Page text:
• Climate: Keep in mind your general geography, as well as the people living in each area

Settlements and Societies:

  • Settlements: I usually do a separate sheet for each major settlement
    • Type: City, Town, Village
    • Population:
    • Layout/Geography: are the houses close together, far apart? Is it clean, dirty?
    • Security: Gates surrounding, soldiers, form of law enforcement (if any)
    • Allies and enemies:
    • Building types: wood, brick, etc.
    • Technology Level:
    • Transportation:
    • What are the inhabitants: certain type of creatures, magical, race
    • Education system:
    • Type of medicine: doctor, priest, wizard
    • Major professions of the people: Mining community, predominantly agricultural
    • Economy:
      • Rich area/poor area:
      • Monetary system:
        • Type of currency:
        • Trade:
    • What resources do they use:
    • What resources do they need:
    • Political system/Government:
      • Type of government:
      • Local leaders:
      •  cities/people that may rule over them:
    • Religion:
    • Language:
  • Creatures/Types of People: (for this subject, it is good to create a separate page for each creature/type of people)
    • What creatures populate your realm:
    • Where do they live:
    • Clothing styles:
    • Their allies and enemies:
    • Interesting facts/histories:

Magical Elements

  • Magic: (if any)
    • What type of system (ex: arcane, dark, etc.)
    • How does it work:
    • The magic laws:
      • What can be done with the magic and how:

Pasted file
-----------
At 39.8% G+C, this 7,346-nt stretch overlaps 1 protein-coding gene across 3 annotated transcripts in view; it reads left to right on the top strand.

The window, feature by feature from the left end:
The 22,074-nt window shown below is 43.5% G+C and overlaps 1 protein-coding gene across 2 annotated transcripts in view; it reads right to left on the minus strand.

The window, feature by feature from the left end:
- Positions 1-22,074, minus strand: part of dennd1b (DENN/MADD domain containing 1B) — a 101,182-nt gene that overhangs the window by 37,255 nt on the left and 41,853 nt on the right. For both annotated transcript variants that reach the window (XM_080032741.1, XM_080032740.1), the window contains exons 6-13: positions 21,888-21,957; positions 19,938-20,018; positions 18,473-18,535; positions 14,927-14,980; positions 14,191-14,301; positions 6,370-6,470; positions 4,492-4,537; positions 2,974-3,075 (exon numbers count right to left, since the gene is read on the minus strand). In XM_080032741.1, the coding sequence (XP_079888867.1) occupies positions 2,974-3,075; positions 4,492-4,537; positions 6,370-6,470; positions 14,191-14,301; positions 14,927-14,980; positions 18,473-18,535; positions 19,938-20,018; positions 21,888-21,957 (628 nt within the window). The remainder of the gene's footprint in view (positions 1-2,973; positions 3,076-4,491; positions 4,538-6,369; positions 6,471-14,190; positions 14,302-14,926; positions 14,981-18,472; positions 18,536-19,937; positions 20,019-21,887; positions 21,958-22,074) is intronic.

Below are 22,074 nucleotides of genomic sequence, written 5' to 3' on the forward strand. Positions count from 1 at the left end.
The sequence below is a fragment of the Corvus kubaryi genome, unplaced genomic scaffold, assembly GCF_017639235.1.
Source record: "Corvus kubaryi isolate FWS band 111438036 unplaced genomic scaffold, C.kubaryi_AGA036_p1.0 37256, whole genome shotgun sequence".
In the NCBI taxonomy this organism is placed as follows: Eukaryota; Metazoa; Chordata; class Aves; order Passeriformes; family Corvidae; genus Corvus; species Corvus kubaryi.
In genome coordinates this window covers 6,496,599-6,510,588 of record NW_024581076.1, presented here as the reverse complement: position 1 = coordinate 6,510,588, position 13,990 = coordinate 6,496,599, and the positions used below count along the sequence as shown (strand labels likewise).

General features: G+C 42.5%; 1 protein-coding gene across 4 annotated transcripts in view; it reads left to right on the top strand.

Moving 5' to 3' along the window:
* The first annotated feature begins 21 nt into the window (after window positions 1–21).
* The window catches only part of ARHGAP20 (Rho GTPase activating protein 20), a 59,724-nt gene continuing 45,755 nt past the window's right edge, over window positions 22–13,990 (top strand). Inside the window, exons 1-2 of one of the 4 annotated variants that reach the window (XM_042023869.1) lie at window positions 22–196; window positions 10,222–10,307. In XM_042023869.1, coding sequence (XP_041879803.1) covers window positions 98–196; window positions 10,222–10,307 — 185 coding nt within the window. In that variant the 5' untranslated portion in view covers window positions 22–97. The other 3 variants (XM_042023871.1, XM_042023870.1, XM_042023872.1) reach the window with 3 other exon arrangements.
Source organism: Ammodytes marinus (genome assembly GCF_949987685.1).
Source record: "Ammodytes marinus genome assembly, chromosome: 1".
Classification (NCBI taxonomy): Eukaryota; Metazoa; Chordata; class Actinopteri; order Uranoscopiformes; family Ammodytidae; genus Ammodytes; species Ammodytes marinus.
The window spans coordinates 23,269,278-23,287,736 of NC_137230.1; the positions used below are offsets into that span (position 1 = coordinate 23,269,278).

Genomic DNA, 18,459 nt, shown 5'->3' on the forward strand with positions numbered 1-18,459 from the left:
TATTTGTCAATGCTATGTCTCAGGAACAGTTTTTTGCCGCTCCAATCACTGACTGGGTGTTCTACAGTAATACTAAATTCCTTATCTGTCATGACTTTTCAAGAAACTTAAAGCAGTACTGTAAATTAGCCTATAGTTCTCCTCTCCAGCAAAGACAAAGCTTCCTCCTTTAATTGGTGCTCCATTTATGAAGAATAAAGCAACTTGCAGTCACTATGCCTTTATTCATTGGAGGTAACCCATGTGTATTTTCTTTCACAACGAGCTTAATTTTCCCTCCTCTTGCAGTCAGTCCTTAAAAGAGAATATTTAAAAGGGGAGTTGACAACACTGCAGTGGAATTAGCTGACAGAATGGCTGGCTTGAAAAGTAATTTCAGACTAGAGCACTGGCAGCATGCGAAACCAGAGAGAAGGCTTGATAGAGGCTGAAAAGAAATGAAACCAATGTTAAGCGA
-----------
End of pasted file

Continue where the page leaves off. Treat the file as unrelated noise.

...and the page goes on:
• What cannot be done:
    • How do people feel about it:
    • Who can use it and who can’t:

World Background

  • History:
    • Major wars or conflicts:
      • Key players:
      • How it started:
      • Major battles/events:
      • Who won and how:
      • The aftermath: (how were the people treated, how did they rebuild themselves, any remaining grudges)
    • Key figures:
      • Why they are important:
    • Current conflicts:
      • How they began:
      • Current status:
      • The ‘sides’:
        • Prejudices between groups:
      • Reasons:
        • Ways to fix them:
    • Important myths/lore:

 

Camp Nano Cabin Quest

The ideas have sizzled and slipped through your mind until you finally decided to reach out and grab one. You have committed by taking that step and creating your story on the Camp Nano website, and you still have the rest of the month to plan and prepare for the coming adventure. But something is missing- you haven’t dared search for that illusive ‘perfect cabin’ to lay your virtual head. The quest for a cabin can be an undertaking all on it’s own.